By Jeanette Settembre, MarketWatch
Joshua Lott/Getty Images
The road to affordable insulin is ride or die for some Americans suffering with diabetes who have to ration their medicine or rely on donated samples from people they meet in Facebook /zigman2/quotes/205064656/composite FB -0.90% groups.
Presidential candidate Bernie Sanders, an Independent senator from Vermont, will be riding shotgun in a caravan to Canada on July 28 alongside Americans living with diabetes as they travel from Detroit to Windsor, Ontario in Canada to get cheaper insulin, his campaign announced Thursday.
“My hope is that because he’s a top-tier candidate, it will also force the other top-tier presidential candidates to take a stand on this issue of insulin affordability,” Quinn Nystrom, a Minnesota-based diabetic advocate and writer for OnTrack Diabetes told MarketWatch Friday.
Nystrom, 33, was diagnosed with Type 1 Diabetes when she was 13-years-old. She’ll be riding with Sanders and 15 others with diabetes on the third trip to Canada to buy insulin without insurance or a prescription at a tenth of the price in the U.S.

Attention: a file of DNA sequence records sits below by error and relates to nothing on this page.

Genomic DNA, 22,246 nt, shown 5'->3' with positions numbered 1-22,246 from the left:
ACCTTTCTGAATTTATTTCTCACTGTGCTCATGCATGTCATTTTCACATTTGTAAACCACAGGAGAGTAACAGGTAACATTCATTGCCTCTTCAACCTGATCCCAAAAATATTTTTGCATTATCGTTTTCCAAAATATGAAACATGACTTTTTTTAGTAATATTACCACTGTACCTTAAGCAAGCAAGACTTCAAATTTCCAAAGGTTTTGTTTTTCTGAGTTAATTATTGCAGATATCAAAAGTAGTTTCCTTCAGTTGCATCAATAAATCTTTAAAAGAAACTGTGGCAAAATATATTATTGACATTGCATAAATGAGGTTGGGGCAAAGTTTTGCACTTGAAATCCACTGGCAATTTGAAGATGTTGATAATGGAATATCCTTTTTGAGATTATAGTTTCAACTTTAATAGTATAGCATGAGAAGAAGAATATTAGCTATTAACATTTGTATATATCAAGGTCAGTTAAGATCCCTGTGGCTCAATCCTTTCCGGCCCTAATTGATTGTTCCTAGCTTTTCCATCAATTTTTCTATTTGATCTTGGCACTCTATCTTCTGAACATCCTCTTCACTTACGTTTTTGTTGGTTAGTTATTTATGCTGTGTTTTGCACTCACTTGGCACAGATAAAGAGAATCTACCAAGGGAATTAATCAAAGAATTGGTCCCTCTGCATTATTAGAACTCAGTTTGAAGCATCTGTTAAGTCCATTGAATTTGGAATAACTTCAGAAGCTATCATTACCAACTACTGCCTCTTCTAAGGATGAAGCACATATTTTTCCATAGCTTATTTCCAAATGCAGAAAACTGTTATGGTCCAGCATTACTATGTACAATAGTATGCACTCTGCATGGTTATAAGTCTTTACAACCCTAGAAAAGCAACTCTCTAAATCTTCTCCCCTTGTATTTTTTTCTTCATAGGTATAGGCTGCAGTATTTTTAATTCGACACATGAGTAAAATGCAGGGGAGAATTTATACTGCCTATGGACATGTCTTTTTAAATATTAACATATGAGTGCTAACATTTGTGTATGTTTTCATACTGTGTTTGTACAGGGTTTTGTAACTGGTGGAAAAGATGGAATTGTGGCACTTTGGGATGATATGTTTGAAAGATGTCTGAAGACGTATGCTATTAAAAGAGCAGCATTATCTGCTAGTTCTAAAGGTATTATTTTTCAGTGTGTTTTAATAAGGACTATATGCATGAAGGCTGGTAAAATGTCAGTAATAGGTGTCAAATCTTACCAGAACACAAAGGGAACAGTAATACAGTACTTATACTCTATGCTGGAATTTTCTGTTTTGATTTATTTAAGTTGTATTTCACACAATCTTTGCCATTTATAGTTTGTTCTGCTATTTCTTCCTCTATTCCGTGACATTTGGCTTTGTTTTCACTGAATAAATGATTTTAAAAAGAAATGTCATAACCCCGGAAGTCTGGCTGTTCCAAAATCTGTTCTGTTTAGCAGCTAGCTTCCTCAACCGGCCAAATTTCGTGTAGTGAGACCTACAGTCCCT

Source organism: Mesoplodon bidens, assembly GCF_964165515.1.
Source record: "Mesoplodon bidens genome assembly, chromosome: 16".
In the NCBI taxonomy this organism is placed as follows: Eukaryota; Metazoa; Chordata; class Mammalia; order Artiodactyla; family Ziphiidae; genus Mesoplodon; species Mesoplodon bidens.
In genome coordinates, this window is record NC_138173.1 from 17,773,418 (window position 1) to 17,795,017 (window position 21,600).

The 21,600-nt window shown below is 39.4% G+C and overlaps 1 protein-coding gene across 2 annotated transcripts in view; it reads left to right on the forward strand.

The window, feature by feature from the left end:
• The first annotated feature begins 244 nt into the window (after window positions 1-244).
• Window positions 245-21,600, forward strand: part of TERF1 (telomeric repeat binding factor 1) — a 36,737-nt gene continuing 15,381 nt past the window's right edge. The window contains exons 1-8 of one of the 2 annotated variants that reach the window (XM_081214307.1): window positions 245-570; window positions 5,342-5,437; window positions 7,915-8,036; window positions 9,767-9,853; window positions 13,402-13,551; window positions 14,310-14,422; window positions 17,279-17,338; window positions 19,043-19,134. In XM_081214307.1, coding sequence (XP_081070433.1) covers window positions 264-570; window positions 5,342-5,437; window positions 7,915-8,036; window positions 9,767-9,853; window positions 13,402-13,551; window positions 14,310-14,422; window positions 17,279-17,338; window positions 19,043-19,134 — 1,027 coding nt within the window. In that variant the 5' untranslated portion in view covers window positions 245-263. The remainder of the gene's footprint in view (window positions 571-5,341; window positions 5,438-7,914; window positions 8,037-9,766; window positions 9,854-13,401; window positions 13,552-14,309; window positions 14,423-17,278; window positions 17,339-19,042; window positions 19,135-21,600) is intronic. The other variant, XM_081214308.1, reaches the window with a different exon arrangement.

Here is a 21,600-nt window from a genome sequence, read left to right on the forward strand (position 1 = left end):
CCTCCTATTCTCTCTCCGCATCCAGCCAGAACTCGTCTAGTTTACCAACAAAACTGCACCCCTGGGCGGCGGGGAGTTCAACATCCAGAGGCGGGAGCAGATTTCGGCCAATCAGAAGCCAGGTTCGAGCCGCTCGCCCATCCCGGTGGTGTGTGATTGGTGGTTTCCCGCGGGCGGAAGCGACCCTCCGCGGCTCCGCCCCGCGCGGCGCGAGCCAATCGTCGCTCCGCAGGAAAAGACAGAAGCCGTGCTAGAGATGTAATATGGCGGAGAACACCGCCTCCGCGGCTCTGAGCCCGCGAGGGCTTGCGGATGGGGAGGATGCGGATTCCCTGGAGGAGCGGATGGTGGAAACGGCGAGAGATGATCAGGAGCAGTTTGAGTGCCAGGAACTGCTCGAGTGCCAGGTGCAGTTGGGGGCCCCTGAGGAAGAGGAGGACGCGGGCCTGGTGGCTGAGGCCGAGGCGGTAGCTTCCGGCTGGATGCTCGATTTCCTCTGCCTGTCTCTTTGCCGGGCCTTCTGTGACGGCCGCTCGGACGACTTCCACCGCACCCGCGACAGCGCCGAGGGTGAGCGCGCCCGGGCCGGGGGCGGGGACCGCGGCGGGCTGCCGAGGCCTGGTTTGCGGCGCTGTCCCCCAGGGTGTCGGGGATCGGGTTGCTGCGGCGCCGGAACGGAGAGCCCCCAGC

More than 100 million Americans have diabetes or prediabetes , and one vial of insulin can cost hundreds of dollars with insurance. The average insulin price in the U.S. nearly tripled between 2002 and 2013, according to the American Diabetes Association.
Diabetes, including Type 1 and Type 2, was the most expensive chronic illness in the U.S. in 2017 costing more than $327 billion per year, including $15 billion for insulin, the ADA reported.